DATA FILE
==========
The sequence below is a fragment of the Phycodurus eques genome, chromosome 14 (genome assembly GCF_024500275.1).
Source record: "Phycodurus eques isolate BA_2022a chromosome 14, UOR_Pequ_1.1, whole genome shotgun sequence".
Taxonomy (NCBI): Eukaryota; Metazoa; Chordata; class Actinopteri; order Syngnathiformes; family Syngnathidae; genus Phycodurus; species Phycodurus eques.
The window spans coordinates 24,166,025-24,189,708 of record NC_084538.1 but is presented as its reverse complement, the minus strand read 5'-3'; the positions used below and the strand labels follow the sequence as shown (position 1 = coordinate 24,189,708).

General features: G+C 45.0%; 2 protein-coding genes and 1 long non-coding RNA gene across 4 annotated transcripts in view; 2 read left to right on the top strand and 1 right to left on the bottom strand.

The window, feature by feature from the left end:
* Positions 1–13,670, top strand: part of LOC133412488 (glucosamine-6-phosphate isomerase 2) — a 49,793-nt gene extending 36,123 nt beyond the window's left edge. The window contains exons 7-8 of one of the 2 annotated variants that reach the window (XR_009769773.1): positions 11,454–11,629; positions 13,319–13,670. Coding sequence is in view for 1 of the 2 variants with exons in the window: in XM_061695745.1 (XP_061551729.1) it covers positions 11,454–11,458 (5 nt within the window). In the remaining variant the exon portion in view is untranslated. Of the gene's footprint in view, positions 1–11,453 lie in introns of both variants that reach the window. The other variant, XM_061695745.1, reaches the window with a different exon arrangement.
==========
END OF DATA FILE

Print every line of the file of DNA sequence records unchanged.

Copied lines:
The sequence below is a fragment of the Phycodurus eques genome, chromosome 14 (genome assembly GCF_024500275.1).
Source record: "Phycodurus eques isolate BA_2022a chromosome 14, UOR_Pequ_1.1, whole genome shotgun sequence".
Taxonomy (NCBI): Eukaryota; Metazoa; Chordata; class Actinopteri; order Syngnathiformes; family Syngnathidae; genus Phycodurus; species Phycodurus eques.
The window spans coordinates 24,166,025-24,189,708 of record NC_084538.1 but is presented as its reverse complement, the minus strand read 5'-3'; the positions used below and the strand labels follow the sequence as shown (position 1 = coordinate 24,189,708).

General features: G+C 45.0%; 2 protein-coding genes and 1 long non-coding RNA gene across 4 annotated transcripts in view; 2 read left to right on the top strand and 1 right to left on the bottom strand.

The window, feature by feature from the left end:
* Positions 1–13,670, top strand: part of LOC133412488 (glucosamine-6-phosphate isomerase 2) — a 49,793-nt gene extending 36,123 nt beyond the window's left edge. The window contains exons 7-8 of one of the 2 annotated variants that reach the window (XR_009769773.1): positions 11,454–11,629; positions 13,319–13,670. Coding sequence is in view for 1 of the 2 variants with exons in the window: in XM_061695745.1 (XP_061551729.1) it covers positions 11,454–11,458 (5 nt within the window). In the remaining variant the exon portion in view is untranslated. Of the gene's footprint in view, positions 1–11,453 lie in introns of both variants that reach the window. The other variant, XM_061695745.1, reaches the window with a different exon arrangement.